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Surveys and Programs Contributing to Commuting

Listed below are the two surveys and one census that provide Census Bureau’s statistics on Commuting (Journey to Work). Following a general description of each program are specifics related to this topic.

American Community Survey (ACS)

The American Community Survey (ACS) is an annual, nationwide survey of more than 3.5 million households in the U.S. The ACS is part of the Decennial Census Program and replaces the long form, which the Census Bureau last used during Census 2000. The survey produces statistics on demographic, social, economic, and other characteristics about our nation's population and housing. We release ACS 1-year estimates in September for the pervious calendar year and 5-year estimates in December for the previous five calendar years.

Among other questions related to the work commute, the American Community Survey (ACS) asks respondents about their primary workplace location. Workplace information is crucial for understanding the degree of interconnectedness among our nation's communities and it shapes the contours of metropolitan and micropolitan statistical areas. The U.S. Census Bureau's publicly available ACS tables present information about where people work by both residence-based and workplace-based data products, but information about the residence/workplace relationship is not provided as an origin-destination combination. A more complex story about commuting patterns emerges when residence location and workplace location are coupled, generating a "commuting flow."

The American Community Survey includes a question on means of transportation to work asked of those ages 16 and over who were employed and at work in the previous week. Individuals working at home are those who reported ‘‘work at home’’ on this question. More information, including a copy of the ACS questionnaire is available on the ACS home page.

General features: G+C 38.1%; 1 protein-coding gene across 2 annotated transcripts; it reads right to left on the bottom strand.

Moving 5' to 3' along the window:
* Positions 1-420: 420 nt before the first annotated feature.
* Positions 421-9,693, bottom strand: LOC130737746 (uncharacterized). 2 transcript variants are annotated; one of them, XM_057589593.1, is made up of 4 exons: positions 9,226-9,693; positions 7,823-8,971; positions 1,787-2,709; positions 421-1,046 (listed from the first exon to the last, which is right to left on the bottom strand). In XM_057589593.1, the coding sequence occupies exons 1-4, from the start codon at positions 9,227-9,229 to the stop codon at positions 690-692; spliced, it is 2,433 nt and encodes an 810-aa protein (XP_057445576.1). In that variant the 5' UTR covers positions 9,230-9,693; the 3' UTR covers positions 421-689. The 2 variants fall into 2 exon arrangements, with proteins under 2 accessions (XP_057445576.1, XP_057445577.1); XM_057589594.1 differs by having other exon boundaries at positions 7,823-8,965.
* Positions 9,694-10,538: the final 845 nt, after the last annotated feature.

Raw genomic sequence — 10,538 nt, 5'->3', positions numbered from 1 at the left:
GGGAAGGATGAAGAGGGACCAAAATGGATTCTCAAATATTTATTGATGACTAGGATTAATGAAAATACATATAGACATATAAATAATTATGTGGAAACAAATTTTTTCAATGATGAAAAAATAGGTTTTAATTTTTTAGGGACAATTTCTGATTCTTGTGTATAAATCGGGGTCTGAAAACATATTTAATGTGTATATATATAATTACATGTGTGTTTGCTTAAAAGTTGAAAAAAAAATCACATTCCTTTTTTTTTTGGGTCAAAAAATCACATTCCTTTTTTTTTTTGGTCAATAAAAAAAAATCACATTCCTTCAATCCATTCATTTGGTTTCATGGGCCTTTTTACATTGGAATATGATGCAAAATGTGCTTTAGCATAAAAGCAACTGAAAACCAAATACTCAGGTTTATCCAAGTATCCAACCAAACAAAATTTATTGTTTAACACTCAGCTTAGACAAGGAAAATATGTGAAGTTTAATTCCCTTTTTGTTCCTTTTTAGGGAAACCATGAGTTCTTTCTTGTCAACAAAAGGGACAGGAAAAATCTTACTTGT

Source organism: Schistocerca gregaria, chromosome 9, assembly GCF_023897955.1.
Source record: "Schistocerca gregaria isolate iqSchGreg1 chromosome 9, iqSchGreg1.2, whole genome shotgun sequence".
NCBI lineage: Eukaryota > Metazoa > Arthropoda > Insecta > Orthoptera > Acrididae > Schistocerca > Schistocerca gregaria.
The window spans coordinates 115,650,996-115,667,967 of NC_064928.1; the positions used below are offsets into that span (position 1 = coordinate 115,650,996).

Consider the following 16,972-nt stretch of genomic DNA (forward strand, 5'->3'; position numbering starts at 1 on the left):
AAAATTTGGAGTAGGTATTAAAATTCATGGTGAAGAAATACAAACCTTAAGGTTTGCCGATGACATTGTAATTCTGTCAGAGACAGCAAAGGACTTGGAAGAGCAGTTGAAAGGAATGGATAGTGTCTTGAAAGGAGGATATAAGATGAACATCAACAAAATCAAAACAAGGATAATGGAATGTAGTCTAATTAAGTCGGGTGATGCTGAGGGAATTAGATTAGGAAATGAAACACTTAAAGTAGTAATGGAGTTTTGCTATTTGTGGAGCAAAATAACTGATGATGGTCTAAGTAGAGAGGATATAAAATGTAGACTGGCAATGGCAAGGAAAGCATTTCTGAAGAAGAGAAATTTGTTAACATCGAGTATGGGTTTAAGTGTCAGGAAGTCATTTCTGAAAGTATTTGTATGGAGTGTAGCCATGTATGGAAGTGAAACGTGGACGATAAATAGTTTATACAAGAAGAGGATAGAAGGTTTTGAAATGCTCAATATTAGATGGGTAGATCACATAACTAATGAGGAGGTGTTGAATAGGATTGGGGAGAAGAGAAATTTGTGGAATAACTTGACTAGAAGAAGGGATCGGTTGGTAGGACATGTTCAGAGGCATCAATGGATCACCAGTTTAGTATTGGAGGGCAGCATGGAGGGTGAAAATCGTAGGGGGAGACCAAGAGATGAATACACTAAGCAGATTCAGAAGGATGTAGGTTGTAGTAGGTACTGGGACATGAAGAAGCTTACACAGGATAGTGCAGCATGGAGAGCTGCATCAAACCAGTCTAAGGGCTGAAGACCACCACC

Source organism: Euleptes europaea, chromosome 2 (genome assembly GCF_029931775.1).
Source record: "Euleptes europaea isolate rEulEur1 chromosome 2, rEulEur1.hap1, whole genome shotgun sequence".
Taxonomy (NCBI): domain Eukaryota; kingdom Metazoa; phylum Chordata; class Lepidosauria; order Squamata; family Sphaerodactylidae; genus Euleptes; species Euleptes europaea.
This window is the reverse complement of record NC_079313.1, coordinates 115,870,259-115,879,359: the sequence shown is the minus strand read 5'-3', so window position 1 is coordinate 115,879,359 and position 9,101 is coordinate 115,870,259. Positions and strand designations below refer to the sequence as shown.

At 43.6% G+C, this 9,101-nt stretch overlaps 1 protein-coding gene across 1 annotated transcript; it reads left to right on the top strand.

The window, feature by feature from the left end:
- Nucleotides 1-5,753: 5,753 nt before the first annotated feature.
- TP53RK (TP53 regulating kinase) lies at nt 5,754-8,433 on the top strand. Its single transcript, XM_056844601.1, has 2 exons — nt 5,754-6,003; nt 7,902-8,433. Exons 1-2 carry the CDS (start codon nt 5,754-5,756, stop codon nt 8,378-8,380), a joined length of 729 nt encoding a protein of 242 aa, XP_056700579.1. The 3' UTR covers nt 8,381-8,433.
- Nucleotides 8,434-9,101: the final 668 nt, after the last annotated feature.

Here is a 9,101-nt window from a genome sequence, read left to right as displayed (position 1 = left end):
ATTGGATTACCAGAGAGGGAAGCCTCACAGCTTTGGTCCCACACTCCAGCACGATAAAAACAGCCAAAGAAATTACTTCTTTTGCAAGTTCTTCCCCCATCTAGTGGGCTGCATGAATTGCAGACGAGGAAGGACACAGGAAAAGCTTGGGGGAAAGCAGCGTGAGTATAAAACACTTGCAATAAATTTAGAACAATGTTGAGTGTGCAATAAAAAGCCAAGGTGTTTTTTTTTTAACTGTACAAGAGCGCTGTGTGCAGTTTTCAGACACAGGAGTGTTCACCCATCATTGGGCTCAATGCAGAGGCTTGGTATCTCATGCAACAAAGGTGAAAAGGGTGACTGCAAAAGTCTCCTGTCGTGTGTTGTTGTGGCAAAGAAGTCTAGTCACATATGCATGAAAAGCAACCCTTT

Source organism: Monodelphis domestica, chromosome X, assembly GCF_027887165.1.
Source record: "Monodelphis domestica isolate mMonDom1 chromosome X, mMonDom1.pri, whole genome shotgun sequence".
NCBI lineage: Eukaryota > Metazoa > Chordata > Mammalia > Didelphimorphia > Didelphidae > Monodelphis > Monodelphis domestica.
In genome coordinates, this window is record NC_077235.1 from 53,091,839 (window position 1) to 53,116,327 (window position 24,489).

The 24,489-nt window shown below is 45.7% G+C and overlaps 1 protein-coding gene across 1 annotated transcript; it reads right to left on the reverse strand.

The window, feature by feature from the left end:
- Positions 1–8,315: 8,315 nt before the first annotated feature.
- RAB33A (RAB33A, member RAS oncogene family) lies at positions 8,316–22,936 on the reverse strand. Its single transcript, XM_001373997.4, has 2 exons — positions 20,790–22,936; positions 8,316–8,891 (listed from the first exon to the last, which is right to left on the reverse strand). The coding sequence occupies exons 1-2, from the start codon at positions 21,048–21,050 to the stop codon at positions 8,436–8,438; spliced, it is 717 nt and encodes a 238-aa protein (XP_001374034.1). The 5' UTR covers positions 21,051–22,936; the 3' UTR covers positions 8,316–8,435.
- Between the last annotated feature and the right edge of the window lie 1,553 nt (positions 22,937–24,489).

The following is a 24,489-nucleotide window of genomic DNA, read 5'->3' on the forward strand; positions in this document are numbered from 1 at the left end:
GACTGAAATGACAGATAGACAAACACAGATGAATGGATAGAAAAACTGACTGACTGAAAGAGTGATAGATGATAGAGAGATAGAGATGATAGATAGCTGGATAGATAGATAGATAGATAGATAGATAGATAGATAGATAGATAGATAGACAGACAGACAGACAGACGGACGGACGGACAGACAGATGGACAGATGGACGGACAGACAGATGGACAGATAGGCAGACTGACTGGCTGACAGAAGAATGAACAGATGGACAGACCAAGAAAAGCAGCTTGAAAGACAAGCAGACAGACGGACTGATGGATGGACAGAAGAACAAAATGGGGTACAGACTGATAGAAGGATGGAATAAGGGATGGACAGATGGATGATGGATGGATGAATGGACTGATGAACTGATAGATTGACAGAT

Decennial Census

The decennial census counts every resident in the U.S. once every ten years, in years ending in zero. The Constitution of the United States mandates the head count to make sure each state can fairly represent its population in the U.S. House of Representatives. States use the numbers to draw their legislative districts. The federal government uses them to distribute funds and assistance to states and localities.

Survey of Income and Program Participation (SIPP)

The Survey of Income and Program Participation (SIPP) provides information on the distribution of income and the success of government assistance programs. SIPP data provide the most extensive information available on how the nation’s economic well-being changes over time. The sample survey is a continuous series of national panels, each ranging from approximately 14,000 to 53,000 interviewed households. The duration of each panel ranges from 2 ½ years to 4 years.

The Survey of Income and Program Participation (SIPP) includes a Work Schedule topical module that is asked of employed respondents who are least 15 years old. The topical module contains a variety of detailed questions related to respondents’ employment history and job details, including whether respondents worked at home during a typical week in the previous month and whether there were any days when the respondent worked entirely at home. More information, including a data dictionary containing the exact questions contained within the topical module, is available from the SIPP home page.


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